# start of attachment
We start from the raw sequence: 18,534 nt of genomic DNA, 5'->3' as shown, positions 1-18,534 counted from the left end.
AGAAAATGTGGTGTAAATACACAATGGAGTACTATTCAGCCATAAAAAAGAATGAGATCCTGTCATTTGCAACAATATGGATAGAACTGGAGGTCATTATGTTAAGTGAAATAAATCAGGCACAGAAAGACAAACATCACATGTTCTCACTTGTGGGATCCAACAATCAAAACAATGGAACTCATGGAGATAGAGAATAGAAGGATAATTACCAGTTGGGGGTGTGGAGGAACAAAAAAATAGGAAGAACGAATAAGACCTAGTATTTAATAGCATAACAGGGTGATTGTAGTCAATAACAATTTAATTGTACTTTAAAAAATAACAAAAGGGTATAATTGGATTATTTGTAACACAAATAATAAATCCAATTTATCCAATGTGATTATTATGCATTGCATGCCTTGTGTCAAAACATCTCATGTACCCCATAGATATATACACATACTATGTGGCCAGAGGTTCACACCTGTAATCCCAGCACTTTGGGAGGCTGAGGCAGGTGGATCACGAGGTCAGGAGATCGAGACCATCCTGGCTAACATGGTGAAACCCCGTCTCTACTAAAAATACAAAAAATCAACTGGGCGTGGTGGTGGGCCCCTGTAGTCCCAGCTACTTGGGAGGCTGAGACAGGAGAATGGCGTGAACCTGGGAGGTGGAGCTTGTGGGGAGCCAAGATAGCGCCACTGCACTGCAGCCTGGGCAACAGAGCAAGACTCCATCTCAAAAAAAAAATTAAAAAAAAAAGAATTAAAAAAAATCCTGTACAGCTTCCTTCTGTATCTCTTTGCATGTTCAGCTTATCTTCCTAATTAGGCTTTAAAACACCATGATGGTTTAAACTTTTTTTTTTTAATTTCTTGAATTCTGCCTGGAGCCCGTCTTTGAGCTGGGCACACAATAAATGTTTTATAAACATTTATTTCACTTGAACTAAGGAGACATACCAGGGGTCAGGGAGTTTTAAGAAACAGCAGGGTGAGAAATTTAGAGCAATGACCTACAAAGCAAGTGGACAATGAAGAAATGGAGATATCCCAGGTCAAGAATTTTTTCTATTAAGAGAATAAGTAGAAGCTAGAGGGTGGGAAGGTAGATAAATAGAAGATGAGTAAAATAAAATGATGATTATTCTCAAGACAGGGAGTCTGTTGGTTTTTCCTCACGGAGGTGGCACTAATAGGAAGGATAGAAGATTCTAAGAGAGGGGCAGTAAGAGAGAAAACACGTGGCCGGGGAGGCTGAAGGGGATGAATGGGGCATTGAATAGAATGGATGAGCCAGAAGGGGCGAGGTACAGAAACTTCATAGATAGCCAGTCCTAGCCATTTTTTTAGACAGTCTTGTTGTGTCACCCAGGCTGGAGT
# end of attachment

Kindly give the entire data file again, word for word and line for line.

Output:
We start from the raw sequence: 18,534 nt of genomic DNA, 5'->3' as shown, positions 1-18,534 counted from the left end.
AGAAAATGTGGTGTAAATACACAATGGAGTACTATTCAGCCATAAAAAAGAATGAGATCCTGTCATTTGCAACAATATGGATAGAACTGGAGGTCATTATGTTAAGTGAAATAAATCAGGCACAGAAAGACAAACATCACATGTTCTCACTTGTGGGATCCAACAATCAAAACAATGGAACTCATGGAGATAGAGAATAGAAGGATAATTACCAGTTGGGGGTGTGGAGGAACAAAAAAATAGGAAGAACGAATAAGACCTAGTATTTAATAGCATAACAGGGTGATTGTAGTCAATAACAATTTAATTGTACTTTAAAAAATAACAAAAGGGTATAATTGGATTATTTGTAACACAAATAATAAATCCAATTTATCCAATGTGATTATTATGCATTGCATGCCTTGTGTCAAAACATCTCATGTACCCCATAGATATATACACATACTATGTGGCCAGAGGTTCACACCTGTAATCCCAGCACTTTGGGAGGCTGAGGCAGGTGGATCACGAGGTCAGGAGATCGAGACCATCCTGGCTAACATGGTGAAACCCCGTCTCTACTAAAAATACAAAAAATCAACTGGGCGTGGTGGTGGGCCCCTGTAGTCCCAGCTACTTGGGAGGCTGAGACAGGAGAATGGCGTGAACCTGGGAGGTGGAGCTTGTGGGGAGCCAAGATAGCGCCACTGCACTGCAGCCTGGGCAACAGAGCAAGACTCCATCTCAAAAAAAAAATTAAAAAAAAAAGAATTAAAAAAAATCCTGTACAGCTTCCTTCTGTATCTCTTTGCATGTTCAGCTTATCTTCCTAATTAGGCTTTAAAACACCATGATGGTTTAAACTTTTTTTTTTTAATTTCTTGAATTCTGCCTGGAGCCCGTCTTTGAGCTGGGCACACAATAAATGTTTTATAAACATTTATTTCACTTGAACTAAGGAGACATACCAGGGGTCAGGGAGTTTTAAGAAACAGCAGGGTGAGAAATTTAGAGCAATGACCTACAAAGCAAGTGGACAATGAAGAAATGGAGATATCCCAGGTCAAGAATTTTTTCTATTAAGAGAATAAGTAGAAGCTAGAGGGTGGGAAGGTAGATAAATAGAAGATGAGTAAAATAAAATGATGATTATTCTCAAGACAGGGAGTCTGTTGGTTTTTCCTCACGGAGGTGGCACTAATAGGAAGGATAGAAGATTCTAAGAGAGGGGCAGTAAGAGAGAAAACACGTGGCCGGGGAGGCTGAAGGGGATGAATGGGGCATTGAATAGAATGGATGAGCCAGAAGGGGCGAGGTACAGAAACTTCATAGATAGCCAGTCCTAGCCATTTTTTTAGACAGTCTTGTTGTGTCACCCAGGCTGGAGT